The stupendous gains accruing to Blackstones and its founder, Stephen Schwarzman, inspire a mixture of moral vituperation and ogling envy. Capitalism, however, notoriously has its self-correcting mechanisms, however brutal, and the stage looks set for a denouement.
Two factors are conspiring to bring this about. One is the sheer scale of private equity buyouts, £22 billion last year in the UK. They now employ a fifth of the private sector workforce. The other is the easy-credit environment that has fuelled the explosion, but now seems likely to crash.
Private equity, which began benignly as venture capital pumping investment into start-up businesses, has evolved into a different animal – going after healthy companies, restructuring them to yield huge gains for equity partners at the expense of job losses for employees and crippling the companies with debt.
One example has been the AA. Within months of buying it, the private equity owners Permira and CVC axed 3,400 jobs and reduced services.
The engine for private equity enrichment comes from three tax changes in the past ten years. In 1998 the Government introduced “taper relief” on capital gains, cutting capital gains tax for people owning shares in their own companies or unlisted businesses from 40 per cent to 10 per cent, if they had owned the asset for at least ten years.
The bonanza took off in 2002 when the Government changed the rules again so people needed to own shares only two years for the 10 per cent tax concession. When all companies with highly paid employees started elaborate “share-based” schemes to disguise income as capital gains to get the tax benefit, the Government in 2003 changed the rules to require that shares as part of pay be declared as income.
The private equity gravy train all but collapsed. However, unaccountably, the Government then exempted private equity from the new rules. Never have the super-rich been showered with such lucrative partiality by any Government.
I want to see six changes. First, the taper relief loophole in capital gains tax for private equity should be abolished.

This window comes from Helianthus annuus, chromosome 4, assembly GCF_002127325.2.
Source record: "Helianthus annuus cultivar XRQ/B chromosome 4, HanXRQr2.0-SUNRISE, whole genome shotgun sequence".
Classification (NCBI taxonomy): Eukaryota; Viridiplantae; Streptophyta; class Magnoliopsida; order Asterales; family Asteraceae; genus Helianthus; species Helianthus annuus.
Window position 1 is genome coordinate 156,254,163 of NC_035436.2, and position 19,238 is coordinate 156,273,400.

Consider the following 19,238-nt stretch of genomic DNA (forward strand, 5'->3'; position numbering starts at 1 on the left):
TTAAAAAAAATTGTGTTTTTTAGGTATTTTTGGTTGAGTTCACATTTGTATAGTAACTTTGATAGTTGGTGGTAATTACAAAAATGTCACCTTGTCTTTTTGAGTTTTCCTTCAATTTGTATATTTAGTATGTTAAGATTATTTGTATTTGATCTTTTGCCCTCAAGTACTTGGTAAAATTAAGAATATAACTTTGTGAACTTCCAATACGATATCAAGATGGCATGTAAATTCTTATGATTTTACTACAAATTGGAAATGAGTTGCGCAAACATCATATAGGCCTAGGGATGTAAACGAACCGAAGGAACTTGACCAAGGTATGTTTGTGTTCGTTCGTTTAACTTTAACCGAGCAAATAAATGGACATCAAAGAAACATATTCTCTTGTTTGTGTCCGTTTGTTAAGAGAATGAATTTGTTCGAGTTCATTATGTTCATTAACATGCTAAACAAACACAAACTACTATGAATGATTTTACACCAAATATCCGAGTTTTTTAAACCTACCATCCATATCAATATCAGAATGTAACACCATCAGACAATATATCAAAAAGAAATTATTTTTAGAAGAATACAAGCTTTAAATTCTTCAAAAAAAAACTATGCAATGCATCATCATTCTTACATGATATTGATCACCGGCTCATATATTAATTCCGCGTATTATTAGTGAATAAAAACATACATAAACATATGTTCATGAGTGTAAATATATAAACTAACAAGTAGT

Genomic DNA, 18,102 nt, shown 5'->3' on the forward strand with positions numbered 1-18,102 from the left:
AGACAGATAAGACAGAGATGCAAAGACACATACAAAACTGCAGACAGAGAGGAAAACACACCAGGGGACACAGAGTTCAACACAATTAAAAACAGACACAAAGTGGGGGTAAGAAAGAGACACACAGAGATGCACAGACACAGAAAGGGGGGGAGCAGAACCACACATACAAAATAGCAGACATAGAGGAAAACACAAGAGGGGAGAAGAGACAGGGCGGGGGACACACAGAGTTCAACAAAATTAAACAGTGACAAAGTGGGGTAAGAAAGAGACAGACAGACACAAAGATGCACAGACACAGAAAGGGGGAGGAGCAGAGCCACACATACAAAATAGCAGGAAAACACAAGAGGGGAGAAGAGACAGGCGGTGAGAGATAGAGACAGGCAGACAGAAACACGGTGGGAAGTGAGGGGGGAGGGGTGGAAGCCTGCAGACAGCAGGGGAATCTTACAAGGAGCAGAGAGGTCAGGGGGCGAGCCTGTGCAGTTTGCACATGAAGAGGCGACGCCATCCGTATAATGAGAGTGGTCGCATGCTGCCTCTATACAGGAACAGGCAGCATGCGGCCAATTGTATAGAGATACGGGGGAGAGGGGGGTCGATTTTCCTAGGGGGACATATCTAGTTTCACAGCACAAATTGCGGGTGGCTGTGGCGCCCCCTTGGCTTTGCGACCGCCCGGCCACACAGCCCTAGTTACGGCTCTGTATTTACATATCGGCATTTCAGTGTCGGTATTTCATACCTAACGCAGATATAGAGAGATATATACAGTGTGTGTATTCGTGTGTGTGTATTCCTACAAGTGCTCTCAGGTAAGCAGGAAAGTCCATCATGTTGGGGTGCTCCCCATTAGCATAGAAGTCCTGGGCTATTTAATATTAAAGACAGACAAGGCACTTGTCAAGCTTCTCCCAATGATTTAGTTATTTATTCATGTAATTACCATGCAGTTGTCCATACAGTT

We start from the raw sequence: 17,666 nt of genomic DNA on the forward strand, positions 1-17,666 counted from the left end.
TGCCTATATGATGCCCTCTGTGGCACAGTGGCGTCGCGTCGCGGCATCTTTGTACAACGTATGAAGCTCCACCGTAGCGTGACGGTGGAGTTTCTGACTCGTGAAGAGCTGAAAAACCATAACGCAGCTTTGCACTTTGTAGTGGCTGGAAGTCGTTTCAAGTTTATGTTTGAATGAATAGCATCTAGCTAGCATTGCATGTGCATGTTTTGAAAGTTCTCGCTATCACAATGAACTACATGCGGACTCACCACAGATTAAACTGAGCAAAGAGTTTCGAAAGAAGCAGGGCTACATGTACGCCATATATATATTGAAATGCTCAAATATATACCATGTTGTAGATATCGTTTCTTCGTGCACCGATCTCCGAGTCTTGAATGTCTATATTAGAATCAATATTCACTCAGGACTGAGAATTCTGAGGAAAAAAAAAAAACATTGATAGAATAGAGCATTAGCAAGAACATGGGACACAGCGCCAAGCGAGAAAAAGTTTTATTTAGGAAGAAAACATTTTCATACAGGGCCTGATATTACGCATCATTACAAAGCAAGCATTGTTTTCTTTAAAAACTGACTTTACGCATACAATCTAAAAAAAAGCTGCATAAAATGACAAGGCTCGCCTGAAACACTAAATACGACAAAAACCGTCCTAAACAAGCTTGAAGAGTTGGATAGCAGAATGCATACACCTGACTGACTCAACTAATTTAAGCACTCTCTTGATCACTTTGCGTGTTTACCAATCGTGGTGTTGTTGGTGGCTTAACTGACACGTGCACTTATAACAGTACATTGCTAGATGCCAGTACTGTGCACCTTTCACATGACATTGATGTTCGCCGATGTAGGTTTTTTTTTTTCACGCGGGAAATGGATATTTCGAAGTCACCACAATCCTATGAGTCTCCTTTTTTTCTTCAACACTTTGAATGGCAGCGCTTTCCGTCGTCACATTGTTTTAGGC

Second, tax incentives should be “staircased” to encourage investment of ten years or more, and discourage asset-stripping.
Third, looting of company pension schemes to increase gains for private equity partners should be blocked.
Fourth, tax relief for leveraged buyouts should end.
Greater transparency is needed from private equity, in particular quarterly reports.
A final key reform is that private equity be required to state expected and intended impacts of a takeover on jobs, debt, investment, and the future of the target company.
How far is this attack on civil liberties going to go? It is still proposed, in the current consultation before new anti-terrorism legislation in the autumn, to keep open the option of extending the 28-day limit on detention without charge to 90 days, even though there is no evidence of a single case where the police wished to detain suspects beyond the pre-charge detention period already permitted. And behind this latest proposal lies a long list of previous draconian measures.
Already under the special advocate procedure foreign nationals suspected of terrorist offences are not even allowed to be told what is alleged against them so that they have a chance to refute it. Information obtained under torture is now admissible in the special tribunals created to legitimise the holding of foreign nationals. When the judges declared that these procedures discriminated against foreigners, the government responded by widening their powers so that British citizens can also be tried by specially appointed courts staffed by judges and lawyers “vetted” and approved by the government.
Now, to preserve the precedent set by Belmarsh high security prison and by control orders in the community, it is proposed to opt out altogether from the right against arbitrary detention contained in article 5 of the convention on human rights. Britain is the only country in Europe to do this.
Why is the Government so frightened of the Charter of Fundamental Rights as part of a new constitution or reformed treaty being negotiated today? In 2004 the Government had already secured that any right to collective action or extension of employment rights was, in accordance with Art. 28, “in accordance with national laws and practices”. With that proviso formally included (although now in the current further text Art. 88), why the panic about demanding a red line to stop fundamental rights, which every other country in the EU 27 signs up to, being incorporated in EU law and being applied in Britain?
But why indeed is the Government still so utterly determined, even to the point of vetoing this whole new treaty, to prevent the right to strike action becoming part of UK law? The Government’s answer of course is that labour market “flexibilities” (i.e. Thatcherite labour laws) have to be preserved at all costs as the foundation of the UK’s economic success over the last decade. But in fact Norway and Sweden, for example, have performed economically far better than the UK over the last decade, without any of these labour market flexibilities, and with social policy outcomes hugely superior to Britain’s on ever count.